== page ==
# November 2014 Archives

## Spherical Functions as Voxels

- Intro
- Cartesian Functions
- Spherical Functions (this post)
- Curve functions

To convert spherical functions into a voxel volume is a bit, but not much, more coplicated than for Cartesian functions.

In the case of Cartesian functions the key criterion was the height above the *x*-*y* plane. In the case of a spherical function, it’s the distance from the centre point of the function that we’ll need to perform the comparison on.

We define our spherical functions using angles *θ* and *φ* circumlocating this point. The angle *θ* represents the angle around the *z*-axis through the centre point of the object. The angle *φ* represents the elevation above the *x*-*y* plane also through the centre.

Converting to a triangulation involves stepping through *θ* and *φ* with a given step distance and calculating the radius *r* = *f*(*θ*, *φ*) for the function. This radius acts like a spine emerging from the centre at the given angle and with length *r* as defined by the function. These spines are used to define the vertices of the triangles that form the surface of the object.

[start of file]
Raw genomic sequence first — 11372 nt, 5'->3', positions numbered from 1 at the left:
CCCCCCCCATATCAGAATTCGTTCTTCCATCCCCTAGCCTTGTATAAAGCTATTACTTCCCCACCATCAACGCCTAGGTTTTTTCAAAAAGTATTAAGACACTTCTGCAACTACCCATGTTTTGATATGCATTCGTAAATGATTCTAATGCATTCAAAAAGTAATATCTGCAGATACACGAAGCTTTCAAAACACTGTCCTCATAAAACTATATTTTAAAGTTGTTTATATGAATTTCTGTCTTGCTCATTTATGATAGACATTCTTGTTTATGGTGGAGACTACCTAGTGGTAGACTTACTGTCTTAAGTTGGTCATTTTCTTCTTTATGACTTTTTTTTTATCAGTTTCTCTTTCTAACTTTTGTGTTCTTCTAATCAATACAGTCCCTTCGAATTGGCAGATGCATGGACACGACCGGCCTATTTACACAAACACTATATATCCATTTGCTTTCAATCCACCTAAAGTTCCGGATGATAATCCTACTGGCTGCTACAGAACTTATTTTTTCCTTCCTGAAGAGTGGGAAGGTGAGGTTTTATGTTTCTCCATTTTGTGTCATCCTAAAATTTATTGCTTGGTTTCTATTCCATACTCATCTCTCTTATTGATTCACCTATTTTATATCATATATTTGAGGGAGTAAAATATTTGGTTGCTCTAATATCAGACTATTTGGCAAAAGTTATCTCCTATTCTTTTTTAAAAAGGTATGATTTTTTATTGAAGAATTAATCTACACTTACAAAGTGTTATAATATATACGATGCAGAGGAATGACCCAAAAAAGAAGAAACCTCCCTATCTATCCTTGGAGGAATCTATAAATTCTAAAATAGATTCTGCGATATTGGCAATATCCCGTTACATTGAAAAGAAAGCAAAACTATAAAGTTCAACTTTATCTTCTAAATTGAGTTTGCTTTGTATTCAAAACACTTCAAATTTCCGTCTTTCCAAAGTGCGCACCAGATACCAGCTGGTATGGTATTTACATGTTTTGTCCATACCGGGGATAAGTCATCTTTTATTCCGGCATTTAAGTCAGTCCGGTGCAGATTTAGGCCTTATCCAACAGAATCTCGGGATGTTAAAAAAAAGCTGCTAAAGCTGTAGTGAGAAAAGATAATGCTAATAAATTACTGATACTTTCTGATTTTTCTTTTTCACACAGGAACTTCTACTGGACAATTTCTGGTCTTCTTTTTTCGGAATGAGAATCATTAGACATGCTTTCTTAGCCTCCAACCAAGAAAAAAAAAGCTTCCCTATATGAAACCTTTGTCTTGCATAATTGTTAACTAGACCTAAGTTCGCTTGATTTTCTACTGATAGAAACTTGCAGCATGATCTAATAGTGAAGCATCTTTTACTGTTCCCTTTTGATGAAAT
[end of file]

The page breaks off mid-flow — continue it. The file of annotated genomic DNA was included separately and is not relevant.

When voxelating the volume, the question becomes one of whether a given voxel, defined by its (*x*, *y*, *z*) position, is inside or outside the object. We do this by considering the spine that runs between the voxel co-ordinates and the centre of the object, and calculating the *θ* and *φ* values that would apply in this case.

The contrasting nature of the two approaches shows itself here. To create triangles you have to calculate the (*x*, *y*, *z*) position of a triangle vertex from the *θ* and *φ* values. In both cases the *θ* and *φ* are needed to calculate the radius.

Calculating *θ* (rotation) and *φ* (elevation) values isn’t hard with a bit of trigonometry.

*θ* = tan^{-1} (*y* / *x*)

and

*φ* = tan^{-1} (*z* / (*x*^{2} + *y*^{2})^{1/2})

Here’s the code we use to do this.